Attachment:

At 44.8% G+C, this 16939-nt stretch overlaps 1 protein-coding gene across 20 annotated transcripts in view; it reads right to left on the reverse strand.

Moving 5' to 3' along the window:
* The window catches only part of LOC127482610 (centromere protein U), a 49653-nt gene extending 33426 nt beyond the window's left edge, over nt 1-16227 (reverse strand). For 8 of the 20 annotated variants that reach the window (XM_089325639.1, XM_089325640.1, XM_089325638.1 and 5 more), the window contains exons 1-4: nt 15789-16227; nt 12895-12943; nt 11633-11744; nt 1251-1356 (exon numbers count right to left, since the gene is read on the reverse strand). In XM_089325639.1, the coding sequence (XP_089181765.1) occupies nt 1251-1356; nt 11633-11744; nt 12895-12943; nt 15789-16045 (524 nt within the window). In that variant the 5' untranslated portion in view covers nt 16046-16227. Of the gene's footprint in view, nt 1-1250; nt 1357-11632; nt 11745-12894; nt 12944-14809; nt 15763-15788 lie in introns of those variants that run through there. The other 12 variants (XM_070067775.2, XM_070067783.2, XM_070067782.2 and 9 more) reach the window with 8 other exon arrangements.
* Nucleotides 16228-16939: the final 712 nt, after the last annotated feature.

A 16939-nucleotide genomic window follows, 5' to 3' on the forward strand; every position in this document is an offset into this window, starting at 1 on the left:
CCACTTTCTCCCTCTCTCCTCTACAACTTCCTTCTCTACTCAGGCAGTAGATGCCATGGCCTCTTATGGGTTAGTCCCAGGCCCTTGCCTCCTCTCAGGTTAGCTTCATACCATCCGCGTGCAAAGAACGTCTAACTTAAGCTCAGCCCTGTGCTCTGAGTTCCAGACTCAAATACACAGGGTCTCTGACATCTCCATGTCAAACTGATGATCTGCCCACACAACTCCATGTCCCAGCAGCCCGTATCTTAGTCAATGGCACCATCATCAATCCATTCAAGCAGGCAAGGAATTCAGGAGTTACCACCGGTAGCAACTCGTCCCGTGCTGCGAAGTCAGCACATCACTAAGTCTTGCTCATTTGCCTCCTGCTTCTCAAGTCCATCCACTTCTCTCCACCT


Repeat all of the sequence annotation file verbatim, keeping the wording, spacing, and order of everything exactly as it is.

At 44.8% G+C, this 16939-nt stretch overlaps 1 protein-coding gene across 20 annotated transcripts in view; it reads right to left on the reverse strand.

Moving 5' to 3' along the window:
* The window catches only part of LOC127482610 (centromere protein U), a 49653-nt gene extending 33426 nt beyond the window's left edge, over nt 1-16227 (reverse strand). For 8 of the 20 annotated variants that reach the window (XM_089325639.1, XM_089325640.1, XM_089325638.1 and 5 more), the window contains exons 1-4: nt 15789-16227; nt 12895-12943; nt 11633-11744; nt 1251-1356 (exon numbers count right to left, since the gene is read on the reverse strand). In XM_089325639.1, the coding sequence (XP_089181765.1) occupies nt 1251-1356; nt 11633-11744; nt 12895-12943; nt 15789-16045 (524 nt within the window). In that variant the 5' untranslated portion in view covers nt 16046-16227. Of the gene's footprint in view, nt 1-1250; nt 1357-11632; nt 11745-12894; nt 12944-14809; nt 15763-15788 lie in introns of those variants that run through there. The other 12 variants (XM_070067775.2, XM_070067783.2, XM_070067782.2 and 9 more) reach the window with 8 other exon arrangements.
* Nucleotides 16228-16939: the final 712 nt, after the last annotated feature.

A 16939-nucleotide genomic window follows, 5' to 3' on the forward strand; every position in this document is an offset into this window, starting at 1 on the left:
CCACTTTCTCCCTCTCTCCTCTACAACTTCCTTCTCTACTCAGGCAGTAGATGCCATGGCCTCTTATGGGTTAGTCCCAGGCCCTTGCCTCCTCTCAGGTTAGCTTCATACCATCCGCGTGCAAAGAACGTCTAACTTAAGCTCAGCCCTGTGCTCTGAGTTCCAGACTCAAATACACAGGGTCTCTGACATCTCCATGTCAAACTGATGATCTGCCCACACAACTCCATGTCCCAGCAGCCCGTATCTTAGTCAATGGCACCATCATCAATCCATTCAAGCAGGCAAGGAATTCAGGAGTTACCACCGGTAGCAACTCGTCCCGTGCTGCGAAGTCAGCACATCACTAAGTCTTGCTCATTTGCCTCCTGCTTCTCAAGTCCATCCACTTCTCTCCACCT